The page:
It feels tempting to give in to enthusiasm and build a project in one night, learn something in a single week or master an art in a month. But it's rarely successful. Motivation can be a major factor if progress is stopping.

It's in human nature to want to grow. We're looking to learn new skills, build something meaningful or simply complete a book. For many people, it's also nature to want to do so very quickly, and then never again: Read 12 books in a month, and then never touch a book again. Build a project in a week, and never want to do anything with it again. Learn a skill in a week, and never apply it.

What if you'd take things one step at a time, and let the progress compound instead?

I recently started working on an addition to my mentorship site MentorCruise. To be honest, that project falls under one of the categories mentioned above. I built this during a 5 month streak of long nights and rarely took some time to let things settle. After release, I let the project sit for a few months. I had to get away from it, to even stay remotely motivated.

Everything that got me through those 5 months was the motivation and adrenaline of creating something new. Something that isn't so strong when maintaining a project after.

These days, with an addition to the core offering coming soon, I split up a single feature into tiny little tasks, spread over two weeks.

Yes, it's not as exciting as to hack this thing together in a week. But I know that I'll be able to keep this daily routine up for months and possibly even years to come. I'm making progress every day, and this progress compounds over time, and delivers the same results in a more organic matter, hopefully with higher quality.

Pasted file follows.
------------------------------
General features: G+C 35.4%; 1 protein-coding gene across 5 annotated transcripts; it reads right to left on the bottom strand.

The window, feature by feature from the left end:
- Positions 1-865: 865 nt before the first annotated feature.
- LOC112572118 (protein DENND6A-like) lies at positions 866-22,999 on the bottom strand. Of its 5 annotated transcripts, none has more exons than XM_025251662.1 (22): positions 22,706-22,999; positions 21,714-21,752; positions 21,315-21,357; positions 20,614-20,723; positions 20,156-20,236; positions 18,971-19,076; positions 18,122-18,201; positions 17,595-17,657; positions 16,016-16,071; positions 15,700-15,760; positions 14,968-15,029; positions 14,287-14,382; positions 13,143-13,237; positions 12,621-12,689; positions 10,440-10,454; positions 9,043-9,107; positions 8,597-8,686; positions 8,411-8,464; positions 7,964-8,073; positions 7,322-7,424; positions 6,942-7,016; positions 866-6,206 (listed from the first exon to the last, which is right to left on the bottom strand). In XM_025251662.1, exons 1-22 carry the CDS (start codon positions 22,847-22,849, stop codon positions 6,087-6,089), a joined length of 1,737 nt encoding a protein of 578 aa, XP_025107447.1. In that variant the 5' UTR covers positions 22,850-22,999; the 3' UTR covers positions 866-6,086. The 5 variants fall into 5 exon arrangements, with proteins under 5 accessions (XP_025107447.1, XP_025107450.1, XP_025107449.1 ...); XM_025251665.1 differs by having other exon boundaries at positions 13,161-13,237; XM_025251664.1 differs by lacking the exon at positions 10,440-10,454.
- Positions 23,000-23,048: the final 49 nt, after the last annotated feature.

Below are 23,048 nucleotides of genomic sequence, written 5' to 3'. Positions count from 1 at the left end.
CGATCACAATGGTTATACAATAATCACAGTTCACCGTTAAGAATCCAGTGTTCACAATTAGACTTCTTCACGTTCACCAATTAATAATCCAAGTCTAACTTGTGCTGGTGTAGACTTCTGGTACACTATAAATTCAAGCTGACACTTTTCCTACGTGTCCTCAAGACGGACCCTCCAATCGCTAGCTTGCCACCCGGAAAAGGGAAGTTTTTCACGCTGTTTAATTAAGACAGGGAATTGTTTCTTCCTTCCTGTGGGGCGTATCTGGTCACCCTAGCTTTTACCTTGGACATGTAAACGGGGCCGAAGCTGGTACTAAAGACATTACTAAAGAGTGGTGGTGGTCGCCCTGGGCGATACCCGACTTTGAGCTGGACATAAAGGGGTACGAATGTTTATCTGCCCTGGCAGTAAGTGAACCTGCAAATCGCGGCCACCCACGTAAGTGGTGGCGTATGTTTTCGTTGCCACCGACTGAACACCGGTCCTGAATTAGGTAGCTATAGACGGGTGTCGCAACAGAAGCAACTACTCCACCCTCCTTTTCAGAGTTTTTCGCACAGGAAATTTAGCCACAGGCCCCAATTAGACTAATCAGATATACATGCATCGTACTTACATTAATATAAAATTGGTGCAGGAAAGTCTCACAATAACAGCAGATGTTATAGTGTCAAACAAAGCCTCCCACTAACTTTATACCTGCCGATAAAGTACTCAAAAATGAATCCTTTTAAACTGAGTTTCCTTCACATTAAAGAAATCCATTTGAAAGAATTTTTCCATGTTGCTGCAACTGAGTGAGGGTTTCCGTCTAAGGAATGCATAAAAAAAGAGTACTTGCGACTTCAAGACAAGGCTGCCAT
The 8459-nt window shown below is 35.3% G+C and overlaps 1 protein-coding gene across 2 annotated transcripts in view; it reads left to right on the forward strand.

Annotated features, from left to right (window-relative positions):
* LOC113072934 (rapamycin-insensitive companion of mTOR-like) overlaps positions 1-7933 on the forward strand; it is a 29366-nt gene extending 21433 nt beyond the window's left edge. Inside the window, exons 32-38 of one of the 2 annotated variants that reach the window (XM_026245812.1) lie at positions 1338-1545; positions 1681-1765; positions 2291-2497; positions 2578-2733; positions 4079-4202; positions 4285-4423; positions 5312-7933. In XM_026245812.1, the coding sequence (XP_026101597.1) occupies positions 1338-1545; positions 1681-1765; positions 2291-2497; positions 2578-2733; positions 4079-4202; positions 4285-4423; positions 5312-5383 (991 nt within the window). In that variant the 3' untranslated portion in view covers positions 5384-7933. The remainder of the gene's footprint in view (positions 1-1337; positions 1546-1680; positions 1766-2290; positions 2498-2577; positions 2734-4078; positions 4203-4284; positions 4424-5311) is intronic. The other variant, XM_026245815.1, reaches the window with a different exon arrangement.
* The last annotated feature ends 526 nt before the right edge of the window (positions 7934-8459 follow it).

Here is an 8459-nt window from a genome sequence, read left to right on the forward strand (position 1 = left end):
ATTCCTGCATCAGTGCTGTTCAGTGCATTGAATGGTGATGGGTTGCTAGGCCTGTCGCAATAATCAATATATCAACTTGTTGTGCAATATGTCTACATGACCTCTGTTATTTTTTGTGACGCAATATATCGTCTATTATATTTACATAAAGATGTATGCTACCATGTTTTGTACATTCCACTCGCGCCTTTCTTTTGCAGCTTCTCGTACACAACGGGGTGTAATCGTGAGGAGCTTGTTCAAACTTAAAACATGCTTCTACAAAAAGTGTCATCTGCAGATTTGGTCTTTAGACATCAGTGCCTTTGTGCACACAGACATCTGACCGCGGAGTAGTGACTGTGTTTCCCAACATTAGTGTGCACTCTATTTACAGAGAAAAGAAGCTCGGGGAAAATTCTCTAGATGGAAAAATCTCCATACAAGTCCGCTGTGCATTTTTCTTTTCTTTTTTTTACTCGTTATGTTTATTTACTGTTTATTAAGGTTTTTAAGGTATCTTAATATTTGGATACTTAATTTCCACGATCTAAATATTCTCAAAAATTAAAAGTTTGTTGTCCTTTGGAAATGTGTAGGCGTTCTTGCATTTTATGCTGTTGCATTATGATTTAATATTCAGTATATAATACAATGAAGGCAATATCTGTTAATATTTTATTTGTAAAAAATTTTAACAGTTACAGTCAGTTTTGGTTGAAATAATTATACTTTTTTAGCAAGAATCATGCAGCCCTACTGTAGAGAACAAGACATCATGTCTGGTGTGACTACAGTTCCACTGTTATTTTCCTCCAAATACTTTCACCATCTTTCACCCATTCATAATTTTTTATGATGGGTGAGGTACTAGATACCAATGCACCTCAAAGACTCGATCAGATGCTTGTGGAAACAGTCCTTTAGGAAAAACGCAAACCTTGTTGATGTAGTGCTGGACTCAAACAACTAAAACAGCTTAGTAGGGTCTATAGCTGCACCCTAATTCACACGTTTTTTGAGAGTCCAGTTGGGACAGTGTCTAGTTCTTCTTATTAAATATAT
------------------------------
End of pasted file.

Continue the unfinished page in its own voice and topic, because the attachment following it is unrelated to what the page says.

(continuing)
Maybe, if you're not building a project or business, you can't relate to this at all. That's fair. Let's look at it another way:

  • If you're looking to get fit, it's probably better to run for 20 minutes everyday for years, than for 2 hours everyday for a month (and then never again – you know who you are)
  • If you're working on an essay, it might be better to write a chapter every day for a week, rather than write it all in one night (and produce sleep-deprived garbage)
  • If you're looking to master Jiu-Jitsu, it's probably more realistic to do so by training every evening for a year, than to train all day everyday for a month

Just like interest, progress is able to compound. You're essentially learning something everyday, and rather than to stack things on top of that immediately, you're letting all of it settle for a while, and then build on top of that.

Building a house quickly may sound inviting – but what's going to happen if the foundation breaks?